sect

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sect

1. a subdivision of a larger religious group (esp the Christian Church as a whole) the members of which have to some extent diverged from the rest by developing deviating beliefs, practices, etc.
2. Often disparaging
a. a schismatic religious body characterized by an attitude of exclusivity in contrast to the more inclusive religious groups called denominations or Churches
b. a religious group regarded as extreme or heretical

sect

a religious, or sometimes a secular, social movement characterized by its opposition to and rejection of orthodox religious and/or secular institutions, doctrines and practices, e.g., the Shakers, Quakers, Amish Mennonites.

Sociologists have identified sectarianism with a relatively low level of institutionalization and with a tendency towards doctrinal heresy. Ernst Troeltsch (1912) distinguished between ‘churches’ and 'sects’ (see also CHURCH-SECT TYPOLOGY). ‘Churches’ were characterized as conservative, orthodox, hierarchic, tradition – and ritual-bound, having a high degree of organization and institutionalization. By contrast, 'sects’ were perfectionist, radical, egalitarian, manifesting a low degree of organization and institutionalization. 'Sectarians’ valued spontaneous action above ritual practice. Troeltsch regarded sect and church as polar opposites. Troeltsch's work was concerned with sectarian movements within Christianity and is consequently difficult to apply outside of this context. This is particularly the case where many Third World sectarian movements are concerned.

More recently, Bryan Wilson (1973) has suggested that 'sects’ may be regarded as 'self-distinguishing protest movements’. The protest may not necessarily be directed at orthodox churches but against state and other secular institutions within society. Wilson rejects Troeltsch's dichotomous model and suggests that it is useful to examine sectarian movements by reference to the relation between the following social factors: doctrine, degree of organization, form of association, social orientation and action. Wilson further suggests that 'sects’ may be typified according to their ‘responses to the world’. Many sectarian movements display some degree of conflict and tension with both the religious and secular social world. Consequently sectarians are often characterized by a desire to seek both deliverance and salvation from orthodox cultural forms, traditions and institutions. Wilson suggests that there are at least seven possible responses to the world and to the ‘problem of evil’within it. He calls these the ‘conversionist’, ‘revolutionist’, ‘introversionist’, ‘manipulationist’, ‘thaumaturgical’, ‘reformist’ and ‘utopian’ responses.

By going beyond the concern with degree of organization and doctrinal heresy it is possible to examine sectarian movements which have arisen outside Christian culture. See also CULT, MILLENARIANISM AND MILLENNIAL MOVEMENT, CARGO CULTS, RELIGION, MAGIC, SOCIOLOGY OF RELIGION, NEW RELIGIOUS MOVEMENTS.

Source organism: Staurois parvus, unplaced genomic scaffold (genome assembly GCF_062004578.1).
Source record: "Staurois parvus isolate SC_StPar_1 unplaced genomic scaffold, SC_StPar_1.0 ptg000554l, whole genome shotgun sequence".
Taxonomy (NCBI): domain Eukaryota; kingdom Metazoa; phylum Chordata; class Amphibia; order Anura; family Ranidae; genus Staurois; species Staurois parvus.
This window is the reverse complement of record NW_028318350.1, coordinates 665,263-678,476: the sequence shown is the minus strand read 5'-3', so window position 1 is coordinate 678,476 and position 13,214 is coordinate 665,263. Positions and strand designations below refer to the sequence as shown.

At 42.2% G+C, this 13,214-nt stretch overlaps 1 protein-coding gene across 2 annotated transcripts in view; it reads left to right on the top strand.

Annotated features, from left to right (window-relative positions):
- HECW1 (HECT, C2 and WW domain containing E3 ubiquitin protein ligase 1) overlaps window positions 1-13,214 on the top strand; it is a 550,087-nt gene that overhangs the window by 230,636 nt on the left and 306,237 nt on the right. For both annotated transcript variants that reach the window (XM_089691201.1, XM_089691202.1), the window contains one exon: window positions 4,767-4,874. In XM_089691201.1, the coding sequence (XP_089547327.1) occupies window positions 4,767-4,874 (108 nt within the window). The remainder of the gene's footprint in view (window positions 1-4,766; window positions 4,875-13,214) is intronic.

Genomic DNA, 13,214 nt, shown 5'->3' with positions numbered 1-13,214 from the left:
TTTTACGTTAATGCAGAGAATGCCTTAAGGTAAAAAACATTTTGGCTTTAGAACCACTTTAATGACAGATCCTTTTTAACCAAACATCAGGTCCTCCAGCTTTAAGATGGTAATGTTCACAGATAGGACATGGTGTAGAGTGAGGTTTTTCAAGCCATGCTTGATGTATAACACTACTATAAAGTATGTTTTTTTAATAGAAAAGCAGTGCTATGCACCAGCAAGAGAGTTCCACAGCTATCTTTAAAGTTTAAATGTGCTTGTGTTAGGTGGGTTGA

SECT

On drawings, abbr. for “section.”
References in classic literature ?
The historian of the sect affirms that, by the wrath of Heaven, a blight fell upon the land in the vicinity of the "bloody town" of Boston, so that no wheat would grow there; and he takes his stand, as it were, among the graves of the ancient persecutors, and triumphantly recounts the judgments that overtook them, in old age or at the parting hour.
God forbid that I should leave this child to perish, though he comes of the accursed sect," said he to himself.
The tears burst forth from his full heart as he attempted to reply; but Dorothy at length understood that he had a mother, who, like the rest of her sect, was a persecuted wanderer.
Those expounders of the ways of Providence, who had thus judged their brother, and attributed his domestic sorrows to his sin, were not more charitable when they saw him and Dorothy endeavoring to fill up the void in their hearts by the adoption of an infant of the accursed sect.
Their antipathy to the poor infant was also increased by the ill success of divers theological discussions, in which it was attempted to convince him of the errors of his sect.
He spoke of the danger of pity, in some cases a commendable and Christian virtue, but inapplicable to this pernicious sect.
But the course of her unearthly eloquence soon led her to the persecutions of her sect, and from thence the step was short to her own peculiar sorrows.
But the Holy Book remained, and the table on which it rested was drawn before the fire, while two of the persecuted sect sought comfort from its pages.
But in process of time a more Christian spirit --a spirit of forbearance, though not of cordiality or approbation--began to pervade the land in regard to the persecuted sect.
The Latin priests say it was stolen away, long ago, by priests of another sect.
All the virtues peculiar to the sect to which she belonged shone in her, but she seemed to be unconscious of her merit.
He said that the division of society, hatred and arrogant behaviours of individuals and prioritising sects over religion were some major causes behind this issue.